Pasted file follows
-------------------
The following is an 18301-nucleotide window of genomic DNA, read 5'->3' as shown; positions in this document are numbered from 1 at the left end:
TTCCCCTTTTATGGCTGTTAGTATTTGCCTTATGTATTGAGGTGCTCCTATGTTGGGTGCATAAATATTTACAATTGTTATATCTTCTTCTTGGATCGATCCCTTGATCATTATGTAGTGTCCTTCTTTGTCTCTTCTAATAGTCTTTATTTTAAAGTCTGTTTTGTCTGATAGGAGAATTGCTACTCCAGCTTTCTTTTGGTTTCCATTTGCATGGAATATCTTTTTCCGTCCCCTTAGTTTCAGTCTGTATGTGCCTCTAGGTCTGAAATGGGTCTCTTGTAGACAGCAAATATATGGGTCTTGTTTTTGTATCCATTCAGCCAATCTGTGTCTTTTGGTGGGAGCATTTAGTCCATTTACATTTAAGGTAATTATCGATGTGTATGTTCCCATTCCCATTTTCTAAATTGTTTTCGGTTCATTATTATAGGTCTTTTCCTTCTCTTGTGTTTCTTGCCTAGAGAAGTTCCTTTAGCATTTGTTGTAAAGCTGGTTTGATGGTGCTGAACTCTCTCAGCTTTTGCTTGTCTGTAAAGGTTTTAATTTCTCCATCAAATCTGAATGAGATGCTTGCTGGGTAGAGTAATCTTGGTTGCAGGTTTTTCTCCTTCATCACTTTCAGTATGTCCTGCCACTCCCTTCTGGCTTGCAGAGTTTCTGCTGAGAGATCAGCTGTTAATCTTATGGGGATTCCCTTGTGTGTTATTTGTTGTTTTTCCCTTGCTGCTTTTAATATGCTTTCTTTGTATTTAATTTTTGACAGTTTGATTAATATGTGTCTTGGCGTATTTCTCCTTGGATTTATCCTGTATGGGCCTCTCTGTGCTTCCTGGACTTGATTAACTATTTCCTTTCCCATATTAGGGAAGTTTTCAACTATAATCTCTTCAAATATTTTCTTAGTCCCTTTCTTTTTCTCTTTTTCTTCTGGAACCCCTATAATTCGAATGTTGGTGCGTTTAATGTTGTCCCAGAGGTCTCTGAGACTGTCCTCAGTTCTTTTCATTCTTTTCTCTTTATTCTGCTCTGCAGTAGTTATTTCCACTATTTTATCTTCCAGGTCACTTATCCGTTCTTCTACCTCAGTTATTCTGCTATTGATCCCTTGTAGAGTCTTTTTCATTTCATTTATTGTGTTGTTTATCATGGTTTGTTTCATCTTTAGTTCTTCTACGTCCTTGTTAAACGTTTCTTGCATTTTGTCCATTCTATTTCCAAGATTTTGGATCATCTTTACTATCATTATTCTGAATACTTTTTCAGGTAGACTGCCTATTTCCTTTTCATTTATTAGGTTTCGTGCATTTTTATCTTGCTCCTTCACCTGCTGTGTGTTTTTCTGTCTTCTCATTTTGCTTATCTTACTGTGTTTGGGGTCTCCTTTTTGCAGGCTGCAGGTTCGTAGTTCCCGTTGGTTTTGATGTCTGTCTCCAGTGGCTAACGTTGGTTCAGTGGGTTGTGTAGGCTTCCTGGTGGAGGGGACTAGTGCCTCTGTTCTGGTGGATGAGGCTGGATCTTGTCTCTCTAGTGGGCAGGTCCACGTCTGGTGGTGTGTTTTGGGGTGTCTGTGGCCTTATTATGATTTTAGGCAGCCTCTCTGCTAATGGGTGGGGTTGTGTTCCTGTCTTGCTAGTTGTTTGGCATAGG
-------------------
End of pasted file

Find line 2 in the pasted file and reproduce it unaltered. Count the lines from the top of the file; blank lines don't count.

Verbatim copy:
TTCCCCTTTTATGGCTGTTAGTATTTGCCTTATGTATTGAGGTGCTCCTATGTTGGGTGCATAAATATTTACAATTGTTATATCTTCTTCTTGGATCGATCCCTTGATCATTATGTAGTGTCCTTCTTTGTCTCTTCTAATAGTCTTTATTTTAAAGTCTGTTTTGTCTGATAGGAGAATTGCTACTCCAGCTTTCTTTTGGTTTCCATTTGCATGGAATATCTTTTTCCGTCCCCTTAGTTTCAGTCTGTATGTGCCTCTAGGTCTGAAATGGGTCTCTTGTAGACAGCAAATATATGGGTCTTGTTTTTGTATCCATTCAGCCAATCTGTGTCTTTTGGTGGGAGCATTTAGTCCATTTACATTTAAGGTAATTATCGATGTGTATGTTCCCATTCCCATTTTCTAAATTGTTTTCGGTTCATTATTATAGGTCTTTTCCTTCTCTTGTGTTTCTTGCCTAGAGAAGTTCCTTTAGCATTTGTTGTAAAGCTGGTTTGATGGTGCTGAACTCTCTCAGCTTTTGCTTGTCTGTAAAGGTTTTAATTTCTCCATCAAATCTGAATGAGATGCTTGCTGGGTAGAGTAATCTTGGTTGCAGGTTTTTCTCCTTCATCACTTTCAGTATGTCCTGCCACTCCCTTCTGGCTTGCAGAGTTTCTGCTGAGAGATCAGCTGTTAATCTTATGGGGATTCCCTTGTGTGTTATTTGTTGTTTTTCCCTTGCTGCTTTTAATATGCTTTCTTTGTATTTAATTTTTGACAGTTTGATTAATATGTGTCTTGGCGTATTTCTCCTTGGATTTATCCTGTATGGGCCTCTCTGTGCTTCCTGGACTTGATTAACTATTTCCTTTCCCATATTAGGGAAGTTTTCAACTATAATCTCTTCAAATATTTTCTTAGTCCCTTTCTTTTTCTCTTTTTCTTCTGGAACCCCTATAATTCGAATGTTGGTGCGTTTAATGTTGTCCCAGAGGTCTCTGAGACTGTCCTCAGTTCTTTTCATTCTTTTCTCTTTATTCTGCTCTGCAGTAGTTATTTCCACTATTTTATCTTCCAGGTCACTTATCCGTTCTTCTACCTCAGTTATTCTGCTATTGATCCCTTGTAGAGTCTTTTTCATTTCATTTATTGTGTTGTTTATCATGGTTTGTTTCATCTTTAGTTCTTCTACGTCCTTGTTAAACGTTTCTTGCATTTTGTCCATTCTATTTCCAAGATTTTGGATCATCTTTACTATCATTATTCTGAATACTTTTTCAGGTAGACTGCCTATTTCCTTTTCATTTATTAGGTTTCGTGCATTTTTATCTTGCTCCTTCACCTGCTGTGTGTTTTTCTGTCTTCTCATTTTGCTTATCTTACTGTGTTTGGGGTCTCCTTTTTGCAGGCTGCAGGTTCGTAGTTCCCGTTGGTTTTGATGTCTGTCTCCAGTGGCTAACGTTGGTTCAGTGGGTTGTGTAGGCTTCCTGGTGGAGGGGACTAGTGCCTCTGTTCTGGTGGATGAGGCTGGATCTTGTCTCTCTAGTGGGCAGGTCCACGTCTGGTGGTGTGTTTTGGGGTGTCTGTGGCCTTATTATGATTTTAGGCAGCCTCTCTGCTAATGGGTGGGGTTGTGTTCCTGTCTTGCTAGTTGTTTGGCATAGG